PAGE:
The story of Wazir has been penned down by Vidu Vinod Chopra where as the screenplay has been jointly written by Vidhu & Abhijat Joshi. The basic plot of Wazir is quite interesting with the narrative displaying the kind of unpredictable writing that we seldom get to watch in Hindi movies. The best part is how the game of chess especially the chessman (chess pieces) have been interwoven into the screenplay ; be it the mysterious character of Wazir or the other characters who have been shown as simply pawns in this broader game of life. A lot of the dialogues on life's whimsies expectantly use chess tropes for which due credit must be given to the dialogue writers i.e. Abhijeet Deshpande and Gazal Dhaliwal. Wazir is a story about friendship of two individuals with fractured souls albeit for different reasons. The common grief that both of them share is loosing of their loved ones. When it comes to their characterizations ; while one of them Farhan Akhtar is brave yet defeated by a personal tragedy, vulnerable and honest , the other Amitabh Bachchan is a wheel chair bound genius with bouts of wit and a mastermind. I liked the way the movie opens building up the swift romance between ATS officer Danish (Farhan Akhtar) and Ruhana (Aditi Rao Hydari) without wasting any time. Their idyllic life suffers a major jolt when a tragedy strikes and they both are unable to come out of the grief. Hereafter, Danish meets Omkarnath/Panditji (Amitabh Bachchan) who is a wheel chair bound chess champion. Panditji lost his wife and his legs in a road accident. But fate plays a cruel joke in Panditji's life when his young daughter dies a mysterious death at Minister Qureshi's (Manav Kaul) residence. He is told that his daughter died after falling from the staircase at Qureshi's residence where as Panditji believes that she was murdered. Danish begins to investigate this case and soon Panditji is attacked and threatened by a mysterious man Wazir (Neil Nitin Mukesh). Who is Wazir, Will Danish be able to uncover the truth behind the murder of Panditji's daughter is what forms the rest of the story.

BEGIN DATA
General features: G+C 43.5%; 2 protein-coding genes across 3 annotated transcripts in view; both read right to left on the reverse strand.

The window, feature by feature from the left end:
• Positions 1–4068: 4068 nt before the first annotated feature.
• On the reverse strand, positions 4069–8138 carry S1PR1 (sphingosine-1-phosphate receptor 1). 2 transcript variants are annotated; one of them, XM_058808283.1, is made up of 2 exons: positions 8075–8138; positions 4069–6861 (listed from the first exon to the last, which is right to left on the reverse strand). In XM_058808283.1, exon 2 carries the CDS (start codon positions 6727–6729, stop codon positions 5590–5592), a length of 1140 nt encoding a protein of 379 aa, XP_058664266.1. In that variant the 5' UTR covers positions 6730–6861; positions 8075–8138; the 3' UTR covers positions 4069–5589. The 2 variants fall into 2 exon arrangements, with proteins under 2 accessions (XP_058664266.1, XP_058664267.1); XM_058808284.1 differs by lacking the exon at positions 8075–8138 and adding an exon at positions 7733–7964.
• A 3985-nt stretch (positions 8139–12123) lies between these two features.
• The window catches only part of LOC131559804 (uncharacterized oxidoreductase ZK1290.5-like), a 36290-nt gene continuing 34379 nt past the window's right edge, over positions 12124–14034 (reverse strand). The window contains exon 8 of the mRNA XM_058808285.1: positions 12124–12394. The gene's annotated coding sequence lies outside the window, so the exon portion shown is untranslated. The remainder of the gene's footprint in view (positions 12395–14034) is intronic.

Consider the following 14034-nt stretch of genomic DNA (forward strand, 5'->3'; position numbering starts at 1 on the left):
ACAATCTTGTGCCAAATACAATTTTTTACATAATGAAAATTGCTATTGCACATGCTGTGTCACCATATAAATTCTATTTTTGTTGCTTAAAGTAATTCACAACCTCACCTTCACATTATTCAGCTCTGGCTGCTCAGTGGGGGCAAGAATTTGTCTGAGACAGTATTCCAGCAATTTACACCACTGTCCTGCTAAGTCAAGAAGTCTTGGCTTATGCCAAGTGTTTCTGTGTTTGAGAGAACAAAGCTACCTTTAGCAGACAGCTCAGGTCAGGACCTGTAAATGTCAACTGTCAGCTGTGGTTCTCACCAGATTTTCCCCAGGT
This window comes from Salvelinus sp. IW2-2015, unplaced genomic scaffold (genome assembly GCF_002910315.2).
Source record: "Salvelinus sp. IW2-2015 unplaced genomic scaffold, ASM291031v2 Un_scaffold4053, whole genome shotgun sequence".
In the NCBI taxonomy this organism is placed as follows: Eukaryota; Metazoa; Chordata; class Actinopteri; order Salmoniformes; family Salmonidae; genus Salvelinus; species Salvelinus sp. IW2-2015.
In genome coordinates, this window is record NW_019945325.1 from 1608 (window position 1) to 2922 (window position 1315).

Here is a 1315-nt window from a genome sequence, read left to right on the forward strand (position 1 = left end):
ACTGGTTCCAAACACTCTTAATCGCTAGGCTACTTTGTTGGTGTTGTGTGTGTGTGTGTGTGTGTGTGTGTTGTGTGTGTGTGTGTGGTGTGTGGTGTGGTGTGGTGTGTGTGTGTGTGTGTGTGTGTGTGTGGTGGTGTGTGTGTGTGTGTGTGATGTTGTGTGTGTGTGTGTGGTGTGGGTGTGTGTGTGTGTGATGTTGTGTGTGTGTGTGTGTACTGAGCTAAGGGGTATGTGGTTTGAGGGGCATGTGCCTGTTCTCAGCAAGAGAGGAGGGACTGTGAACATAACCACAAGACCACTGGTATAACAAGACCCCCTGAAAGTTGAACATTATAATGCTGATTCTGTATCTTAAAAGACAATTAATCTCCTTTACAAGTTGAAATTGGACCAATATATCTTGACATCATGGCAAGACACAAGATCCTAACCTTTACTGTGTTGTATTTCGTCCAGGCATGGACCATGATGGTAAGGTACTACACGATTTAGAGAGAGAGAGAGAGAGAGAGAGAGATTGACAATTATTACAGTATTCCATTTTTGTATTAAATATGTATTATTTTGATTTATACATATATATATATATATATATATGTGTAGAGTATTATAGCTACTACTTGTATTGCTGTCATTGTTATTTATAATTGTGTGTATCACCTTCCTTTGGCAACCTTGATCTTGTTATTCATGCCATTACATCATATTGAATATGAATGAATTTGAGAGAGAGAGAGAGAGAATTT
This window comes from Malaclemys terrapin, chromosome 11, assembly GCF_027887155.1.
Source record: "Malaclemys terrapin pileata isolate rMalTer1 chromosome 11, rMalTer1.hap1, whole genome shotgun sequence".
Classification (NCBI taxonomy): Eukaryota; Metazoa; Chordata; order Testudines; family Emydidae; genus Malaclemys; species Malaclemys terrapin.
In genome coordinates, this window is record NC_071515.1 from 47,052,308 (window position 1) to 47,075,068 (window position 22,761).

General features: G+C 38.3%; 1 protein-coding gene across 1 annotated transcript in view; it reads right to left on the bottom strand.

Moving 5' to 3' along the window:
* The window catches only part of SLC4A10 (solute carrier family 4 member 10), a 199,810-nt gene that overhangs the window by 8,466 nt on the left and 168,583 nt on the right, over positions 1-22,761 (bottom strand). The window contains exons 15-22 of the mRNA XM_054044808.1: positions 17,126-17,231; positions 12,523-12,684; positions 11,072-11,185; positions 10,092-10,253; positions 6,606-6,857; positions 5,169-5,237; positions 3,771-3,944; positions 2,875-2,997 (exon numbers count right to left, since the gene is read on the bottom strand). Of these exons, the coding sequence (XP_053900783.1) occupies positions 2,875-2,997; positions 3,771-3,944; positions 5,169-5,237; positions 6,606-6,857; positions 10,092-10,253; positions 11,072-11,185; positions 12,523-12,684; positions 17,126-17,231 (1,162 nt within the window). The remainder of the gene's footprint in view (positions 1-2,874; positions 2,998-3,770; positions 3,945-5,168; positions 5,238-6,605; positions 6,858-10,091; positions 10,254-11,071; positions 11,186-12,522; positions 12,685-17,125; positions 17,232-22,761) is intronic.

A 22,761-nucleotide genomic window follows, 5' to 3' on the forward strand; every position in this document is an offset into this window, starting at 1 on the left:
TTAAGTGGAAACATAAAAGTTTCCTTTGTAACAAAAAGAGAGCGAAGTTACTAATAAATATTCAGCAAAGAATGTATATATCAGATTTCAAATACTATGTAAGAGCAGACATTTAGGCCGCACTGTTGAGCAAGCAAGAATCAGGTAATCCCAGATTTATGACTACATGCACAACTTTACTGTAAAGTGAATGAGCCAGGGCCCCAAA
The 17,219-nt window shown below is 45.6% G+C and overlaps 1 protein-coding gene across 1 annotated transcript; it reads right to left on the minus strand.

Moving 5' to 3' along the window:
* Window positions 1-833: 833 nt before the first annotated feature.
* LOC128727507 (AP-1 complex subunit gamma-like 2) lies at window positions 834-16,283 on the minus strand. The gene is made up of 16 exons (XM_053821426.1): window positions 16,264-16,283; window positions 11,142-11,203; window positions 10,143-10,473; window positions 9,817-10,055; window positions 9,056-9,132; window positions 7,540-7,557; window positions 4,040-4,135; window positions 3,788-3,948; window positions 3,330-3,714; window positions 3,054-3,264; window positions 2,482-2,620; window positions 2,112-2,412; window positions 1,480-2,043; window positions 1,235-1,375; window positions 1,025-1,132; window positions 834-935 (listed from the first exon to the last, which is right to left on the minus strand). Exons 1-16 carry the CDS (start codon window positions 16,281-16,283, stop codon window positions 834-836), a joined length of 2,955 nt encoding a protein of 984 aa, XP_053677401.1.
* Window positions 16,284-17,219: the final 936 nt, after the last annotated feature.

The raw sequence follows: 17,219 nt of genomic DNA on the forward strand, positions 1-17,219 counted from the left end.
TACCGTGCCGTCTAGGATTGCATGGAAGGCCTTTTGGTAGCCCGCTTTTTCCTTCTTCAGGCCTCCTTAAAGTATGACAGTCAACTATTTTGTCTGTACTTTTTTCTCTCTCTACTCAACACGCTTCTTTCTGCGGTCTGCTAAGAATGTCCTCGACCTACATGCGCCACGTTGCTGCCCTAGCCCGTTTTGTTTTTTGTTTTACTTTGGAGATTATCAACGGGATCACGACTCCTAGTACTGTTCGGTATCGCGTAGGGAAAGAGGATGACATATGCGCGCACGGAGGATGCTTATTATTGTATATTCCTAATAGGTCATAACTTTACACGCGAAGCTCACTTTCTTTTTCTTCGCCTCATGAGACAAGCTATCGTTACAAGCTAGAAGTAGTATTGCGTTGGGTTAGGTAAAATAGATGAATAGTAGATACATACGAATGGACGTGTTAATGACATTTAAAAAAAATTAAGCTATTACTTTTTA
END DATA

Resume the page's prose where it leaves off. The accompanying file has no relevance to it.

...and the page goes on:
Amitabh Bachchan as Pandit Omkarnath Dhar is as masterly as any fine actor be in Wazir. Right from his first shot, he takes possession of his character in the way, only he can. Bachchan exemplary portrays a character who often resorts to humor in order to overcome his personal grief and stay alive. He mostly emotes through his eyes and in his eyes you can see not only the desperation but also the strength and determination of a helpless father who is out to seek revenge.  

Farhan Akhtar has come up with another impressive performance in Wazir. He ably enacts the journey of a character from being emotionally drenched and anguished to a determined and loving friend out to seek revenge. His camaraderie with Amitabh Bachchan is the highlight of the movie. Farhan has a reputation of delving deep unto the skin of the character & In Wazir he literally looks like an ATS officer that he is supposed to play in the movie.

Aditi Rao Hydari proves her mettle as an actress by portraying the character of a grieving mother with utmost conviction. She looks truly captivating in the movie and has enacted her part gracefully in the movie.

Manav Kaul has turned out to be the surprise element of the film with his impeccable performance. As the power hungry Kasmiri politician, Manav looks malevolent and sinister all the way. His expressions are a treat to watch in the scene when Farhan visits his office to investigate about Panditji's daughter death.

Neil Nitin Mukesh plays his part to pitch perfection in Wazir. His devilish grin and evil antics stay with you for a long time after you exit the theater. Neil has made the most of the screen time assigned to him in the movie.

John Abraham has come up with a impressive cameo in Wazir. During his short stint on-screen, he literally looks his part of being an ATS officer.

Technically Wazir is a marvel. Right from its music (Advaita, Rochak kohli, Prashant Pillai, Ankit Tiwari), cinematography (Sanu Varghese), background music (Rohit Kulkarni) to its editing (Vidhu Vinod Chopra, Abhijat Joshi) is in tandem with Bejoy Nambiar's eloquent vision. As a director, Bejoy Nambiar once again proves that he is master of his craft when it comes to helming stylish, slick flicks. Though, he is let down by a convoluted second half yet he manages to engage you in the movie till the very end because Wazir remains true to its purpose, of conveying the emotions that underline the action.